Flashcards in 71 - Basics Deck (44):
What are the 3 major characteristics of a "classic" endocrine gland?
- Secrete hormones directly into the bloodstream or extracellular space
- The organ is dedicated primarily to endocrine function
What are some e.g.'s of non-classical endocrine organs?
- Brain (hypothalamus especially)
- Kidney (renin, vit. D, EPO)
- Heart (ANP, BNP)
- Liver (IGF-1)
- GI: stomach/small intestine (5-HT, ghrelin)
- Adipose tissue (leptin)
Define homeostasis as it relates to the endocrine system.
The state of equilibrium (balance between opposing measures) in the body w/r/t various functions and to the chemical compositions of the fluids and tissues
In endocrine homeostasis, discuss the concept of "hyper".
Overproduction of a hormone and/or hypersensitivity to its hormonal affects.
In endocrine homeostasis, discuss the concept of "hypo".
Underproduction of a hormone and/or insensitivity to its hormonal affects.
In endocrine pathology, primary defects affect a ____________ endocrine gland.
If an endocrine pathology doesn't affect a classical gland, it's either a ________ or _______ defect.
Secondary or teritary
What's the etiological category of cretinism?
(iodine deficiency, most common cause of retardation world-wide)
What's the different b/w congenital and genetic?
Congenital: present at birth; not necessarily genetic
What's the etiological category of multiple endocrine neoplasia (MEN)?
(multiple endocrine glands have tumors)
What's the etiological category of environmental factors such as PCBs, DES, and/or BCP?
What's the etiological category of Sheehan's syndrome?
(postpartum hemorrhage/shock; results in massive pituitary cell death)
What's the etiological category of thyroidectomy?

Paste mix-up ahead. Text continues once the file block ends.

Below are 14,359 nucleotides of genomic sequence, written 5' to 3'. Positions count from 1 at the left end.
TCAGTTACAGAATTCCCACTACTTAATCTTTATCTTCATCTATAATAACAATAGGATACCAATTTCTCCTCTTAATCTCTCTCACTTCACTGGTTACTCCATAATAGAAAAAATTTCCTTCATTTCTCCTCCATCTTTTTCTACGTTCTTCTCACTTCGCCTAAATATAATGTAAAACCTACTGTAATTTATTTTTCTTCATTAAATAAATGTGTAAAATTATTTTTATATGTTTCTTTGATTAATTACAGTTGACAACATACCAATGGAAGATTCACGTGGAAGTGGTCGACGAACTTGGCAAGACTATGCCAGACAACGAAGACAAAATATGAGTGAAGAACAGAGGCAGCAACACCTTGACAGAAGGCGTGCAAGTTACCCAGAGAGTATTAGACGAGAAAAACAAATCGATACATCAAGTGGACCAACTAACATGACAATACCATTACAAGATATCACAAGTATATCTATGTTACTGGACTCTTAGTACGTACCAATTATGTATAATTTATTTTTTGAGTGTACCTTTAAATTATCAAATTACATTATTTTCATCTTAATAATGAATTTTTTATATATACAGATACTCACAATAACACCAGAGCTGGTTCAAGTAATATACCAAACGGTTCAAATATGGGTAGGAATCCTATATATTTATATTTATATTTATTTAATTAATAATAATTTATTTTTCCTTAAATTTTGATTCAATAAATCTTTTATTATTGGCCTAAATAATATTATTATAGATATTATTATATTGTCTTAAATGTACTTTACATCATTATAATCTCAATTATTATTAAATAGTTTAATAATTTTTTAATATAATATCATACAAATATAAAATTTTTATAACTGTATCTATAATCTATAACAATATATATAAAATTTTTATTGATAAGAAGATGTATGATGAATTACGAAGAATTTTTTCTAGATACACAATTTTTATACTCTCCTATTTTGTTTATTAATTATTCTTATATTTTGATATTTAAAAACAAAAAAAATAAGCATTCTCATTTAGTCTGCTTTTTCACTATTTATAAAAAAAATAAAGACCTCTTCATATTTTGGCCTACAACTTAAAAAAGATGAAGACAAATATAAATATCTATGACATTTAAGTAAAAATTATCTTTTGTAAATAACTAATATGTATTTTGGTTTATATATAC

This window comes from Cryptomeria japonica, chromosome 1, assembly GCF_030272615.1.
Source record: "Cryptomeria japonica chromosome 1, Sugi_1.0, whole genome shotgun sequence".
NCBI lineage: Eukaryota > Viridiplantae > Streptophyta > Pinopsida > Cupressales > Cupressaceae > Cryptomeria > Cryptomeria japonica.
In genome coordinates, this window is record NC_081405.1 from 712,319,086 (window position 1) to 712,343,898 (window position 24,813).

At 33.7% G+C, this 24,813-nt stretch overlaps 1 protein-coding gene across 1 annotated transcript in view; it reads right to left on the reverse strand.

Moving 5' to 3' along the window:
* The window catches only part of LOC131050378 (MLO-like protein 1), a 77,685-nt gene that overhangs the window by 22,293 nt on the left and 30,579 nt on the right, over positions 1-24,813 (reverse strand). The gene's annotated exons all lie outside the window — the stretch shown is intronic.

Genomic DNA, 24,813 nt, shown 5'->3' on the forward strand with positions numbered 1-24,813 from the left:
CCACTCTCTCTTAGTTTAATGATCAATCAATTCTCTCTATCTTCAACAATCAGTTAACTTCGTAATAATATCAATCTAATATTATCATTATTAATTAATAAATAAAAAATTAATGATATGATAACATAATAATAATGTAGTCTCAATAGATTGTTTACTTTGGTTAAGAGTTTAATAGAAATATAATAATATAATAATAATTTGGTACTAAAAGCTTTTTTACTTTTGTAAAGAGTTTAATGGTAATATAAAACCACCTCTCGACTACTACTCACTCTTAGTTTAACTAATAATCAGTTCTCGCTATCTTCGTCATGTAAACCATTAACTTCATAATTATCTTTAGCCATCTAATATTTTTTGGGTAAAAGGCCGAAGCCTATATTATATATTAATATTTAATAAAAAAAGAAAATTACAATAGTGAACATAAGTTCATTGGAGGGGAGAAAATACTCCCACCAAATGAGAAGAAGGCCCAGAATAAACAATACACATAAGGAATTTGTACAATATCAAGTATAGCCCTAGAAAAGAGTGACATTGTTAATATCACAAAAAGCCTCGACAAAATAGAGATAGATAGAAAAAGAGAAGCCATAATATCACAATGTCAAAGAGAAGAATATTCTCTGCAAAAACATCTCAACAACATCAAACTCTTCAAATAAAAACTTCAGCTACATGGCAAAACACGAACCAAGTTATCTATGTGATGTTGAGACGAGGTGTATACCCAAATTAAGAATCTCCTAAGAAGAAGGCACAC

What's the etiological category of glucocorticoid therapy?
(e.g. Chrohn's disease, etc.)
What's the etiological category of neoplastic tumors or small lung cell carcinoma?
(SCLC: cancer not in an endocrine gland, but secretes hormones typically released by the pituitary)
Malignant and benign tumors
What's the etiological category of T1DM?
Infections/immunological problems (Autoimmune, in T1DM)
Distinguish amongst endocrine, paracrine, and autocrine.
- Endo: hormones secreted into blood, act on downstream targets
- Para: hormones secreted into ISF, act on nearby cells
- Auto: hormones secreted into ISF, act back on same cell
Neurotransmission is a type of (endo/para/auto-crine) signaling.
Endo vs. paracrine:
1. Which signaling has more specificity of target?
2. Which has a greater importance on receptors for specificity?
3. Which must be released in greater concentration?
2. Endocrine (travels farther)
3. Endocrine (gets diluted)
Which are biologically active: free hormones, bound hormones, or both?
Free hormones only
What major class of hormones uses binding proteins most often for xport?
Steroid hormones (lipophilic)
Do binding proteins change the 1/2-life of their bound hormone?
Yes, increase 1/2-life
What's the major nonspecific binding protein?
What's the binding protein for estrogens and testosterone?